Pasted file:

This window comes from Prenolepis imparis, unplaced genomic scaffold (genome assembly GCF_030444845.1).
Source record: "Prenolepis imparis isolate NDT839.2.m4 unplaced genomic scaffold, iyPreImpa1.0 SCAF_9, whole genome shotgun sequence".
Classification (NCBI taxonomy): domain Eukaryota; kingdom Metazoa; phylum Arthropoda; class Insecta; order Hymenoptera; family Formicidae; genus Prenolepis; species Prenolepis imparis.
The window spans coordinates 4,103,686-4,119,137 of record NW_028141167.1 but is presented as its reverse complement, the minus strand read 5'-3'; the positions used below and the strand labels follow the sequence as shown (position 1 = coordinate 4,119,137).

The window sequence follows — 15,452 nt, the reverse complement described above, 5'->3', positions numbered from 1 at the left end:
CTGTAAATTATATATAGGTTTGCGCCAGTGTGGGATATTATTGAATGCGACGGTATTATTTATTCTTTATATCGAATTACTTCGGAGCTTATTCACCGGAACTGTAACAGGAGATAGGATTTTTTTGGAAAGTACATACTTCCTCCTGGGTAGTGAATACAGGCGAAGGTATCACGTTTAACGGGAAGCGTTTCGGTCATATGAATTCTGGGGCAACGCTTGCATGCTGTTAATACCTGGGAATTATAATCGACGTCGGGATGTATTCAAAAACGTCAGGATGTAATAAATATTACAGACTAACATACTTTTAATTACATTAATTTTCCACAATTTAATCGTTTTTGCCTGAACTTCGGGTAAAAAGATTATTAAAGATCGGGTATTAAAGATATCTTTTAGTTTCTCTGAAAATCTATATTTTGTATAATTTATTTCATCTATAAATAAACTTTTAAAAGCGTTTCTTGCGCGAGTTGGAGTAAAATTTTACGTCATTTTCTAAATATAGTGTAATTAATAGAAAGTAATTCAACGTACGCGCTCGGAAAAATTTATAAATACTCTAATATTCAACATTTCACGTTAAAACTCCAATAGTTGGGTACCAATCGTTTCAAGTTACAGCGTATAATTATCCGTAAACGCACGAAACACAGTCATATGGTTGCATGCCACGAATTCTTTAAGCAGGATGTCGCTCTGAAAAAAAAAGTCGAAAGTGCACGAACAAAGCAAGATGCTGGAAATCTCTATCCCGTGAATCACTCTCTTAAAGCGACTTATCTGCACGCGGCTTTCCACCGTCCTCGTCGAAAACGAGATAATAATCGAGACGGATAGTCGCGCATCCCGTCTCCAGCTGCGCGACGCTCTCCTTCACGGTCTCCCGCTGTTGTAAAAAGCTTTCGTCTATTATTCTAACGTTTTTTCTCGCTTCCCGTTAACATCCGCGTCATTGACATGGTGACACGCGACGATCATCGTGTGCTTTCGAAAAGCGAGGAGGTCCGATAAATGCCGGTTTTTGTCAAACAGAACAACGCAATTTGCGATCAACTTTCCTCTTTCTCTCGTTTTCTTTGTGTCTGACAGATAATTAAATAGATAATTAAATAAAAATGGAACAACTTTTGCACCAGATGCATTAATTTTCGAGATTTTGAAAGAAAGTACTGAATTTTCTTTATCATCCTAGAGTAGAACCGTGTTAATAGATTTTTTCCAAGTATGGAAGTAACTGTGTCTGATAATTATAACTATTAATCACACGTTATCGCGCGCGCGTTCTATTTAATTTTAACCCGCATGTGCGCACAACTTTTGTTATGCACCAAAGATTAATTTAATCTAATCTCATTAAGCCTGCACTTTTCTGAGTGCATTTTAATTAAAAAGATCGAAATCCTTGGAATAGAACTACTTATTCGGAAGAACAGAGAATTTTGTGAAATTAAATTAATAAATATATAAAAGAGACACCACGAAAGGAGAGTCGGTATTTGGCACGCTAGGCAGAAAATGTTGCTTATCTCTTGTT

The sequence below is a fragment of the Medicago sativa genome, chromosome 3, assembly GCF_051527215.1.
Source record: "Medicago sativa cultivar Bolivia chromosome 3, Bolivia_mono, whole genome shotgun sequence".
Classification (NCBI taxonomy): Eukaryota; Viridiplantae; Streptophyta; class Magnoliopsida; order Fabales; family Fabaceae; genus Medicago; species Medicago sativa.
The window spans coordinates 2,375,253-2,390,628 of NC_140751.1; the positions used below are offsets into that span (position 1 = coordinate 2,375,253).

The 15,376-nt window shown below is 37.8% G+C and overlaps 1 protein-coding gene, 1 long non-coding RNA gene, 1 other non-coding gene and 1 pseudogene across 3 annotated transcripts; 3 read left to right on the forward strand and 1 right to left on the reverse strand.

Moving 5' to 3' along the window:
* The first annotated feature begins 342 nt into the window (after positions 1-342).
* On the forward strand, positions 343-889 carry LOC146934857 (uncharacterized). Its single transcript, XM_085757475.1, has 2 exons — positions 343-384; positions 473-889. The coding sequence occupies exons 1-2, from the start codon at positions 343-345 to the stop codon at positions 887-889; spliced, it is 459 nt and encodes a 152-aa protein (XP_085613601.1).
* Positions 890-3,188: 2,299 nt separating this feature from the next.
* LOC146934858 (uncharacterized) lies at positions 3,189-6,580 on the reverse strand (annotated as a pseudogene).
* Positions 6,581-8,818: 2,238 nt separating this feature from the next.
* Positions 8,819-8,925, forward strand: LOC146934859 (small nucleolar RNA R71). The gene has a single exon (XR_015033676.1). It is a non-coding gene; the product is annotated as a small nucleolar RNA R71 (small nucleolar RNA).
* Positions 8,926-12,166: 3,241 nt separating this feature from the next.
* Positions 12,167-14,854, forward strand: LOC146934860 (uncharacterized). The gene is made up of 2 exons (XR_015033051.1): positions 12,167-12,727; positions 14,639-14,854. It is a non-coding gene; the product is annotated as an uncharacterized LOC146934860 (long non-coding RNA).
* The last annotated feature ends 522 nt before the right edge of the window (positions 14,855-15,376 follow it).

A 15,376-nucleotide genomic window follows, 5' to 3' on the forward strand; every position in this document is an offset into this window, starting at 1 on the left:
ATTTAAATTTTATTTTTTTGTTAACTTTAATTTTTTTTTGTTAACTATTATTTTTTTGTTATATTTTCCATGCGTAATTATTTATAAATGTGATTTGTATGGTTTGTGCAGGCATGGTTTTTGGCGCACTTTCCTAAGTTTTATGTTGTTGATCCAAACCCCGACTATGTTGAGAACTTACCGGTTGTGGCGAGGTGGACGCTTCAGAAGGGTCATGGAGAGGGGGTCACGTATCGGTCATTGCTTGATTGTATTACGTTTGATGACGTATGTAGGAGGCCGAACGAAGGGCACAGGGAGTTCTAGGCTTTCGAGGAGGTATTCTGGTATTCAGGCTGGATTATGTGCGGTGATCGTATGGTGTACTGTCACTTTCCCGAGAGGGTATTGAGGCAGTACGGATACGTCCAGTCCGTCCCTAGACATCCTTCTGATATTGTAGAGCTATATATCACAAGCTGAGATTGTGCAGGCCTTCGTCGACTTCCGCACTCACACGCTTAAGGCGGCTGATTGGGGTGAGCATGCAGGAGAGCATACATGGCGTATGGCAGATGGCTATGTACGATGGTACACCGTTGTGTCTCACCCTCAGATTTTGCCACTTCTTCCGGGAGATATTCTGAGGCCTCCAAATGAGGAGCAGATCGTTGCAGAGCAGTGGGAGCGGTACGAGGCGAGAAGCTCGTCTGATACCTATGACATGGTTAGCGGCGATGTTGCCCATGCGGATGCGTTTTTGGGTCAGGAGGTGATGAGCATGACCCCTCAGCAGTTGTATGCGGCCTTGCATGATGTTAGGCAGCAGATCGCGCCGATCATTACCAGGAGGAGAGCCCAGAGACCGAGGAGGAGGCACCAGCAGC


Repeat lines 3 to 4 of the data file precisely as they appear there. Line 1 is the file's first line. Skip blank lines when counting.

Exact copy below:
Classification (NCBI taxonomy): domain Eukaryota; kingdom Metazoa; phylum Arthropoda; class Insecta; order Hymenoptera; family Formicidae; genus Prenolepis; species Prenolepis imparis.
The window spans coordinates 4,103,686-4,119,137 of record NW_028141167.1 but is presented as its reverse complement, the minus strand read 5'-3'; the positions used below and the strand labels follow the sequence as shown (position 1 = coordinate 4,119,137).